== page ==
It seems as if the trade that would send Manny Ramirez to the Mets – which was pronounced dead due to the report that Ramirez had no interest in playing at Shea next season – is very much alive. The only thing I can say to that is [BEEP].
From the Mets’ perspective, this trade would be a huge mistake, adding it to a seemingly endless list already – (in chronological order since 1990) Vince Coleman, Bobby Bonilla, Carlos Baerga, Mike Bordick, Roberto Alomar, Mo Vaughn, Roger Cedeno, Victor Zambrano, and now, Ramirez.
I was actually browsing through the worst trades in baseball history just the other day, when I found an interesting article that was created with the Mets as its motivation. It claimed that even in a mathematical sense, the Amazin’s are more than two standard deviations below the average net trading win shares above baseline (WSAB) – meaning that the players who have been traded away from 1961-2002 have produced more victories than those who have been acquired. In fact, the Mets have by far the greatest differential in this area of any team over that stretch of time – they barely even fit on the graph.
Just the trade of Nolan Ryan and company to the California Angels for Jim Fregosi in 1971, produced an astonishing – 202 WSAB, even greater than trades that sent away Tom Seaver and Jeff Kent.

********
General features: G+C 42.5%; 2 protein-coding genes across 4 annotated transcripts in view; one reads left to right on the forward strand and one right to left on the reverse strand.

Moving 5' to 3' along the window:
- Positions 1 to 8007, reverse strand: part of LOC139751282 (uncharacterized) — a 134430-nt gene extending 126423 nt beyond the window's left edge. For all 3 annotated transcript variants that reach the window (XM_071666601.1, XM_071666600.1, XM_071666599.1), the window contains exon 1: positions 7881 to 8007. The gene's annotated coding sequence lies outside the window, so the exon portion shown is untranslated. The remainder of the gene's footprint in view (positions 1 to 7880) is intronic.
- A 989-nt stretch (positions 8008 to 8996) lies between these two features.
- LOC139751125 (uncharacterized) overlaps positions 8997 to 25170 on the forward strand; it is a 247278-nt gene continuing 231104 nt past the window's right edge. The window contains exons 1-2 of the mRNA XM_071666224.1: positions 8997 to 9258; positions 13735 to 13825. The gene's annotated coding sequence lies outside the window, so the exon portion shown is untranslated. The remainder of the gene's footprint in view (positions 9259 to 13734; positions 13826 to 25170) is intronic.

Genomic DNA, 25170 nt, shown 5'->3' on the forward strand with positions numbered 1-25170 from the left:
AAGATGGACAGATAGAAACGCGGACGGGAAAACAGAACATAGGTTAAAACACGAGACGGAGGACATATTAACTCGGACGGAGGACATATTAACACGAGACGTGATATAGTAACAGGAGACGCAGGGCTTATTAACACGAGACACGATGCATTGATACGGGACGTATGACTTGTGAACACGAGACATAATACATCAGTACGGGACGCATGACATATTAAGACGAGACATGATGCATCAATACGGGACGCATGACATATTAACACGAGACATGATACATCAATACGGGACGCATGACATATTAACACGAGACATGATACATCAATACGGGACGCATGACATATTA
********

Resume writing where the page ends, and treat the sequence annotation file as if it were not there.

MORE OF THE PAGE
The proposed trade for Ramirez will be no different. Manny is a great player and no one is arguing that. Last season, he batted .292 with 45 homeruns and 144 RBIs – statistics that would immediately rejuvenate the Mets’ offense.
However, Ramirez is an aging star. He is going to be 34 years old next May and he can’t possibly keep up this level of production for too much longer. Sound familiar? The Mets’ identity over the past decade has been acquiring talent past its prime, and this would be just another example of it.
Many would argue that Ramirez would still post big numbers for at least next year, and I wouldn’t disagree with that. That’s why I think he would be a great fit for a team like the Angels, who are ready to win now. Even though I would like to think so, the Mets are not ready to win in 2006. With Ramirez, they’d probably win the NL East. But, that just isn’t enough.
When the Mets made it to the World Series in 2000, they did so with veteran players – and the franchise paid for it with four disappointing seasons to follow. Acquiring Ramirez would put the organization back in the same situation – and quite frankly, making it to the World Series just isn’t enough this time.
The people pushing for this trade are delusional enough to think that it puts the Mets over the top – which it certainly does not. Those same supporters are too impatient to wait for the reward that will come if the Mets hang on to its young players – instead of squandering them away for short-term satisfaction.
The deal for Ramirez would include Mike Cameron and two of the following three prospects: outfielder Lastings Milledge and pitchers Yusmeiro Petit and Aaron Heilman. Cameron is a piece that I have no problem giving up, as it is no secret that he would prefer to play centerfield. Even Petit, who projects as a middle of the rotation guy, could be used as trade bait. But, I would under no circumstances give up either Heilman or Milledge for an aging player.